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Neurogastroenterol Motil. 2018 Jun;30(6):e13290. doi: 10.1111/nmo.13290. Epub 2018 Jan 18.

Are characteristics of abdominal pain helpful to identify patients with visceral hypersensitivity in irritable bowel syndrome? Results of a prospective study.

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Department of Gastroenterology, Rouen University Hospital, Rouen, France.
INSERM UMR 1073, Institute for Research and Innovation in Biomedicine, Normandy University, Rouen, France.
Department of Physiology, Rouen University Hospital, Rouen, France.



Some consider that patients with visceral hypersensitivity may represent a separate entity within the IBS population not only from a pathophysiological but also from a clinical perspective. The aim of this prospective exploratory study was to assess whether characteristics of abdominal pain in IBS patients could be suggestive of hypersensitivity.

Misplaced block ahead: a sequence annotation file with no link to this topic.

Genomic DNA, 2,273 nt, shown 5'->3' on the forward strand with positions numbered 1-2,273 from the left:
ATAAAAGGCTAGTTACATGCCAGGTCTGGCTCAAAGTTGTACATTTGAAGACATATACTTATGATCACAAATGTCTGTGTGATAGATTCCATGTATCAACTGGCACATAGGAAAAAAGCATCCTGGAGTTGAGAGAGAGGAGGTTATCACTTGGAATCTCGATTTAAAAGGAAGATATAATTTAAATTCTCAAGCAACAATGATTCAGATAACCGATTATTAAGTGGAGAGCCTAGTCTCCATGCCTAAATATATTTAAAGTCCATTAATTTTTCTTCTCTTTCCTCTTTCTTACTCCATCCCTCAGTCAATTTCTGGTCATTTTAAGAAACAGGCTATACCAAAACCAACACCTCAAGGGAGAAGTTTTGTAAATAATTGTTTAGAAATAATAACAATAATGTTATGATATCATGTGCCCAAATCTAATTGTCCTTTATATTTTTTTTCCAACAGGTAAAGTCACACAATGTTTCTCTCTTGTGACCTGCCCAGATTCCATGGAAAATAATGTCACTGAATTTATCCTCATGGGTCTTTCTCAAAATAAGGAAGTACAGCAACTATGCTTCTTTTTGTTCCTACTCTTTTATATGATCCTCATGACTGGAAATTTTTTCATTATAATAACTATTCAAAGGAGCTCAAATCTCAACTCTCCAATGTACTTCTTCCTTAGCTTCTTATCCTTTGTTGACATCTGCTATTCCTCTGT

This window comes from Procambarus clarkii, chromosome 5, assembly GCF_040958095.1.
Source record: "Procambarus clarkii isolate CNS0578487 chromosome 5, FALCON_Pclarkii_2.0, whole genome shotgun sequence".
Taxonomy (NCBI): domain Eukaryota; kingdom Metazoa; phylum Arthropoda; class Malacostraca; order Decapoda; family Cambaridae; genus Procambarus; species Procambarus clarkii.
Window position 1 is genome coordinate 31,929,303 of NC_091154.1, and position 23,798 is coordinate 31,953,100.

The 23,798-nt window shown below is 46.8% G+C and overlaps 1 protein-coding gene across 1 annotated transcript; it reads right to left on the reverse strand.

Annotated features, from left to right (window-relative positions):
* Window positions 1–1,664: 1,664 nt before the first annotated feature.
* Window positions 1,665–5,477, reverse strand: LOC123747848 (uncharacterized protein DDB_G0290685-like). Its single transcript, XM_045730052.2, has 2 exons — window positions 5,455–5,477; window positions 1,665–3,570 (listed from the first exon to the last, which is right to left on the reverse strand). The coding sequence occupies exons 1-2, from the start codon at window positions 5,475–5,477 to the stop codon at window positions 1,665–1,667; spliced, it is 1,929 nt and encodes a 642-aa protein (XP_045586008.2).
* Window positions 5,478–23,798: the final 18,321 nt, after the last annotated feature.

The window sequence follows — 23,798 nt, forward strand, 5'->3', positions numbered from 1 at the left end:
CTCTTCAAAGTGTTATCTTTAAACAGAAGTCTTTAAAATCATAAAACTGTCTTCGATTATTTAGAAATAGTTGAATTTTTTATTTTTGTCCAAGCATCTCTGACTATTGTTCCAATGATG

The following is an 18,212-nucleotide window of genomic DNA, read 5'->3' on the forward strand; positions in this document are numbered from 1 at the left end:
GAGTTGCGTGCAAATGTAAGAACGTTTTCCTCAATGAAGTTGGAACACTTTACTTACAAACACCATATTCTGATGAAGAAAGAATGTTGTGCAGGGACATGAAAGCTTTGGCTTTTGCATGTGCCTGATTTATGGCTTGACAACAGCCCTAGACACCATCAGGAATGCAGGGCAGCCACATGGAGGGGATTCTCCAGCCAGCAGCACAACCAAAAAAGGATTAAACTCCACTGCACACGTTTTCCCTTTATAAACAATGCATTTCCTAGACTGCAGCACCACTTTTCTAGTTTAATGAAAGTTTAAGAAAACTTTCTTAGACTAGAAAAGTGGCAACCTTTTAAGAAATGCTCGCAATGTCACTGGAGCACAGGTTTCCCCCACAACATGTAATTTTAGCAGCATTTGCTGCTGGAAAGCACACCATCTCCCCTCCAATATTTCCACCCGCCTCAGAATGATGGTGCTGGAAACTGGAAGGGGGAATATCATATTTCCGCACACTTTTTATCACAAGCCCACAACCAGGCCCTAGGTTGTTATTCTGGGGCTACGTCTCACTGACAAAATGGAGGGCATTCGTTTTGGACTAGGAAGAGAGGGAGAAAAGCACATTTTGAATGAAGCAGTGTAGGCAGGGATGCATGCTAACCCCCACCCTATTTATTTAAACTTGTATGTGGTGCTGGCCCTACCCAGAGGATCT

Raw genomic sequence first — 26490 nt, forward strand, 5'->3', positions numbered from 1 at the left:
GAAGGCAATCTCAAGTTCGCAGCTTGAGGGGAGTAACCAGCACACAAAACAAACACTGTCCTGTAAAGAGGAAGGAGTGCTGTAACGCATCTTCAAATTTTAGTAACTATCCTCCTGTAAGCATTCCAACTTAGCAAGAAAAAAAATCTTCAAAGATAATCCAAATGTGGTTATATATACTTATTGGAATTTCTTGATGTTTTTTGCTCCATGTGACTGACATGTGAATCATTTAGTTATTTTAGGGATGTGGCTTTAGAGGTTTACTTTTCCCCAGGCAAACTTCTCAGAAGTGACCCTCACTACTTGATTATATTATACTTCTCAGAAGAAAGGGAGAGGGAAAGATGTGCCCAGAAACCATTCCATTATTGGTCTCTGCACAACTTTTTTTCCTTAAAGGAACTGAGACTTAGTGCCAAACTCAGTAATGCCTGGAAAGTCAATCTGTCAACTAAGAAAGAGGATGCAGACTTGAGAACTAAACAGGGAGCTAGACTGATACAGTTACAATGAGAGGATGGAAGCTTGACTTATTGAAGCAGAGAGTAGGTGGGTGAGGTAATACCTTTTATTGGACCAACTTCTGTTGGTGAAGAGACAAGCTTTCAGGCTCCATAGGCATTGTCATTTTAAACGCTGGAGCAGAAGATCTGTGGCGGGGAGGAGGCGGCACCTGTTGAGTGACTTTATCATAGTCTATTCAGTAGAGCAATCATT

This prospective study included consecutive IBS patients selected by Rome III criteria. Validated scores (IBS-SSS, Bristol stool scale, HADS) were used to phenotype patients who were also asked to describe the main location of their abdominal pain on a simple image (abdomen divided into 6 zones). Progressive isobaric rectal distensions were performed to demonstrate, with the ascending method of limits, allodynia (pain threshold lower than 24 mmHg).


Fifty patients (women: 72%), 42.6 ± 15.7 years old, were included. Sub-types were IBS-D, IBS-C and IBS-M in 58%, 22% and 20% of cases, respectively. Allodynia was present in 18% of cases. Neither IBS-SSS nor intensity of pain was predictive of hypersensitivity. In hypersensitive patients, pain was more often located in one of the two iliac fossa (P = 0.02) and located outside these areas in only 11% of cases. The sensitivity and the specificity of this pain location to differentiate hyper from normosensitive patients were 0.89 and 0.59, respectively.


The location of pain is different between hyper and normosensitive IBS patients. Pain located outside one of the two iliac fossa suggests that the patient is normosensitive.


abdominal pain; clinical practice; irritable bowel syndrome; pathophysiology; visceral hypersensitivity

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